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December 1, 2015 / 19 Kislev, 5776
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Jewish Education and the Smartphone


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The evolution of the current state of Orthodox Judaism has proven to be a major success in maintaining and perpetuating itself. That success as evidenced by its exponential growth over the last sixty years is largely based on how it handled its encounter with modernity. That is mostly due to how it educates its children. But all is not well.

A lot of young people from Orthodox homes of all stripes have gone astray from their religious practices and beliefs. This is commonly referred to as going Off the Derech (OTD). This phenomenon seems to have reached epidemic proportion. I don’t know if things are worse now that they were when the age of enlightenment took hold in the Jewish world. A lot of people went astray of their Judaism via the Jewish version of enlightenment called Haskala.

What makes this phenomenon unique in our era is how we have adjusted to the land of freedom and its open society. A society that is a direct result of the enlightenment. When the enlightenment first happened we were not prepared for it.

In the pre-enlightenment era, Judaism was practiced pretty much the same way it had always been practiced in its European (Ashkenazi) incarnation. Life as we know it today did not exist. One generation lived pretty much the same way the last one did. Generation after generation – Jews were treated the same way by their European hosts: shabbily. We were segregated into ghettos and persecuted. We were pretty much cut off and shut out from the outside world.

There was thus much more control over our lives by religious leaders. Pressure to conform was great. Those who did not conform had no place else to go. Not to mention the fact that few Jews had even the slightest notion of desiring to know more than they were taught by their teachers. Because of all this – outside distractions were of little significance to us.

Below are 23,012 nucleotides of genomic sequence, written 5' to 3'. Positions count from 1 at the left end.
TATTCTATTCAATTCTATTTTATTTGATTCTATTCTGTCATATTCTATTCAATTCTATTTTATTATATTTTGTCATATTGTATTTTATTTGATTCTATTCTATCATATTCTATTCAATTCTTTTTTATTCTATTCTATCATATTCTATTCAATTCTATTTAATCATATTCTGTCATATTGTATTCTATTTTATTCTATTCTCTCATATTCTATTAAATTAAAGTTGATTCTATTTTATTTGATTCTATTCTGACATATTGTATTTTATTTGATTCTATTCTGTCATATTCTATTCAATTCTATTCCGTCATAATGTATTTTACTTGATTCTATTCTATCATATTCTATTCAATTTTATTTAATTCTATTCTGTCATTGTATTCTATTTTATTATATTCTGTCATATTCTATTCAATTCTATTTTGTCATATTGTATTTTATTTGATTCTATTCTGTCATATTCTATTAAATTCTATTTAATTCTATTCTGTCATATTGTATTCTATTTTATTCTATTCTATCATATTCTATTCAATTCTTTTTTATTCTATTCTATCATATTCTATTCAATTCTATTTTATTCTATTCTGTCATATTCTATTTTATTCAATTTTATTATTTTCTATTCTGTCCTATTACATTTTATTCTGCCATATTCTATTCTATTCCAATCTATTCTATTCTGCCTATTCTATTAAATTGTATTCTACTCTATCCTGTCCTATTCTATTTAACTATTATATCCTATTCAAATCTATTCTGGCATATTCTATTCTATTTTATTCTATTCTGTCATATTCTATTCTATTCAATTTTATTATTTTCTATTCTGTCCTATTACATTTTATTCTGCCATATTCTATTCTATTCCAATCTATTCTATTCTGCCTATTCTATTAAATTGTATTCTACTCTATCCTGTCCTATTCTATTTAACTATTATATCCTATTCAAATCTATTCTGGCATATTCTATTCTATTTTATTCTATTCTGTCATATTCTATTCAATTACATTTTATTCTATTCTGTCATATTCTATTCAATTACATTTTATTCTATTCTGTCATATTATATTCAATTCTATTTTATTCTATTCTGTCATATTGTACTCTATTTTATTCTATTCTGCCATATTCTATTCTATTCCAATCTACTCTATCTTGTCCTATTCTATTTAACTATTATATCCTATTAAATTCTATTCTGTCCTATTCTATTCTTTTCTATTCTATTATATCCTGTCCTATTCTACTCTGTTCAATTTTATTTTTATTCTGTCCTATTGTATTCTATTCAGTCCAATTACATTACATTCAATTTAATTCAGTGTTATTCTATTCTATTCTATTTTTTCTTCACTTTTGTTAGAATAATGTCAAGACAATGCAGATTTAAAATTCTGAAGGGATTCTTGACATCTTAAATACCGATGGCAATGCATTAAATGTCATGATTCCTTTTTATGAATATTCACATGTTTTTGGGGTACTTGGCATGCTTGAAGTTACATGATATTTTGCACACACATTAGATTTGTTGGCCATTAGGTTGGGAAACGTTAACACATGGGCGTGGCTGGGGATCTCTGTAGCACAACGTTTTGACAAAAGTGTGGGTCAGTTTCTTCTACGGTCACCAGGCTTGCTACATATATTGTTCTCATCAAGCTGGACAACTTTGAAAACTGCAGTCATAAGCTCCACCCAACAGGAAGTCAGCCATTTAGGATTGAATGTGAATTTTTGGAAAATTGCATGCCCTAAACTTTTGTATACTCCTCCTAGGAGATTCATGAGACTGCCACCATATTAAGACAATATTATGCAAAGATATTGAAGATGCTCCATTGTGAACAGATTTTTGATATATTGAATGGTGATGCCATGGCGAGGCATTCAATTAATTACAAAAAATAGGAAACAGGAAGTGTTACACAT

When the enlightenment suddenly opened up new vistas for us, the floodgates of assimilation, free thinking, and heretical thought were opened along with them. Many Jews saw a new world of knowledge and lifestyle previously unavailable to them now beckoning. And they took advantage of it. The rabbis of that era were unprepared for this openness and had no way to control it. A lot of people from observant Judaism went astray of their traditions and beliefs.

Fast forward to 1950s. The Holocaust had just ended. There were millions of European Jewish survivors that had no homes to return to. A large number of them were the most devout among us. They would never have immigrated to America pre-Holocaust. They are the ones that listened to their rabbinic leaders who forbade them from immigrating to America. The fear was that the ‘Treifena Medina’ would (via freedom and the pull of assimilation) cause them all to go astray.

Post Holocaust – all those who refused to go, were suddenly survivors. They could no longer go back to the European cities and towns that were bastions of religious life pre Holocaust. They no longer existed. Furthermore their gentile neighbors were not all the anxious to see them coming back (to say the least!). These devout Jews immigrated to America. And that changed everything .

Over the last 60 or so years these people have created a society of religious Jews which I believe to be unprecedented in Jewish history since the destruction of the 2nd Temple. Because of the very foundation of religious tolerance upon which America is built – the Jewish people had the freedom to build the religious world of their choice in complete freedom.

About the Author: Harry Maryles runs the blog "Emes Ve-Emunah" which focuses on current events and issues that effect the Jewish world in general and Orthodoxy in particular. It discuses Hashkafa and news events of the day - from a Centrist perspctive and a philosphy of Torah U'Mada. He can be reached at hmaryles@yahoo.com.

The author's opinion does not necessarily reflect the opinion of The Jewish Press.

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Binyamin and Chaya Maryles, uncle and aunt of Emes Ve-Emunah author Harry Maryles.
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